With tax season in full swing, the deadline approaching April 15th, California cannabis companies and growers are hauling in piles of cash to government offices to ensure their taxes are paid. However, neither those firms or government employees are keen on dealing with the archaic process of hand-counting dollars. Yet as our California cannabis business attorneys can explain, these tax woes are indicative of the long-standing and much bigger problem: Marijuana businesses can’t access banking.
Despite the fact that now 10 states plus the District of Columbia have marijuana legal for recreational purposes (1 in 4 Americans lives in a state where recreational use is legal), the federal Controlled Substances Act that still designates marijuana as a Schedule I narcotic means banks are reticent to get involved. Doing so could risk the U.S. Department of Justice coming after them for money laundering. Recently, The Modesto Bee reported the U.S. House of Representatives intends to hold hearings on bills that, if passed, could allow marijuana companies easier access to banking services – some six years after states started legalizing the plant for recreational use. It’s not the first time the issue has been raised, but it had always stalled in the past with Republicans being the Congressional majority – even when, as recently as 2017, the House bill had 95 bipartisan co-sponsors and a sister measure in the Senate had 20.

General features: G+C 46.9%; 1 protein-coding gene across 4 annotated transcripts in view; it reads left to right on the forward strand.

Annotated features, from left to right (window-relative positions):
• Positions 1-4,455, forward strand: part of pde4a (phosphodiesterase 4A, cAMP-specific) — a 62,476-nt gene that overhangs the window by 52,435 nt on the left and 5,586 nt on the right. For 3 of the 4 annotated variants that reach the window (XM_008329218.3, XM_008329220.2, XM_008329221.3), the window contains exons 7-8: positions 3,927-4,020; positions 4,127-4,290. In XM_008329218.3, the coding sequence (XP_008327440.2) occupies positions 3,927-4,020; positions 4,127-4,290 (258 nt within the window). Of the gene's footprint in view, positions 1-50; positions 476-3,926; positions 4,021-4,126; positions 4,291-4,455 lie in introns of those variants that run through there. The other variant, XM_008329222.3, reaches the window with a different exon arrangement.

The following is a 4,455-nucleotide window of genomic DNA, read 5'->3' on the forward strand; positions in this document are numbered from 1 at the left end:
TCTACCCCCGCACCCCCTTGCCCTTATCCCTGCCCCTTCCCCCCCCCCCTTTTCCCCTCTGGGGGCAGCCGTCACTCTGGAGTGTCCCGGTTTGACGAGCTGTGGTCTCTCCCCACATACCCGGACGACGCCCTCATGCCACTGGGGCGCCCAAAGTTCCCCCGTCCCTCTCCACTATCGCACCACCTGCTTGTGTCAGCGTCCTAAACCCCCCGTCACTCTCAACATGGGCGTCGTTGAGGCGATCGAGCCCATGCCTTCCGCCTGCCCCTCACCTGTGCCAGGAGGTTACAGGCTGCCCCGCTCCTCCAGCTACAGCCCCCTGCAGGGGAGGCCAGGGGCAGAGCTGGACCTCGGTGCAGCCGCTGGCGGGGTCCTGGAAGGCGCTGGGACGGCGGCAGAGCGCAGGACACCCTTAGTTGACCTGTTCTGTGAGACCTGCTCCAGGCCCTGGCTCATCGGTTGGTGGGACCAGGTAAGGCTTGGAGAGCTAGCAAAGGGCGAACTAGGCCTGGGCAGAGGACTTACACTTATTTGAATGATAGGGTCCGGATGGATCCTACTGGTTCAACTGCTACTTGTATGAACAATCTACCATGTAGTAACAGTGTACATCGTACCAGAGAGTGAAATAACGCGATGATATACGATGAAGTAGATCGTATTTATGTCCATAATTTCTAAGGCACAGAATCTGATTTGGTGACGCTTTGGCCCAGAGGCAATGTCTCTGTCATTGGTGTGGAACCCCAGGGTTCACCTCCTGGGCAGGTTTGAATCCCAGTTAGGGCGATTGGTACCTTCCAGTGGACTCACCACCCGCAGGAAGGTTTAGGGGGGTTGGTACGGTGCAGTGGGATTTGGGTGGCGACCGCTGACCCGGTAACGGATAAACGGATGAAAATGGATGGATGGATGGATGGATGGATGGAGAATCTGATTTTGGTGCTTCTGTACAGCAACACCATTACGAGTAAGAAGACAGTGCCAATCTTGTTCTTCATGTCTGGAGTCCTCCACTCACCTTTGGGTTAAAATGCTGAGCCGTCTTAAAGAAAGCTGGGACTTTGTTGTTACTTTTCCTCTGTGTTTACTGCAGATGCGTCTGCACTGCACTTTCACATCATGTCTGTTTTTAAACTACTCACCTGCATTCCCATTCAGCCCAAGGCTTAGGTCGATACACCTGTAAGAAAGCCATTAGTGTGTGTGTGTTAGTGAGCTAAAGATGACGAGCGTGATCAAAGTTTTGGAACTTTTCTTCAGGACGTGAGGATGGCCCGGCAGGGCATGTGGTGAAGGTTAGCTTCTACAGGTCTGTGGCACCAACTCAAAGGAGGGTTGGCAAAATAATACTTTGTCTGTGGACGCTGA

Lawmakers from Colorado and Washington are sponsoring a new marijuana banking bill that cannabis lawyers in Los Angeles know could help these companies – and government workers – avoid the risk of carrying around large cash stashes that may make them vulnerable to criminal targeting. As it now stands, the California Tax and Fee Administration already has to expend substantial resources to carefully plan for cannabis company tax payment drop-offs. In Humbolt County, where a large number of marijuana growers operate, the tax collector’s office has invested in numerous cash-counting machines, which so far have helped to processed some $10.3 million in marijuana tax revenue. Statewide, officials collected nearly $230 million in tax revenue from the marijuana industry in the first nine months of last year. Little less than half of that was reportedly submitted via cash payment. Continue reading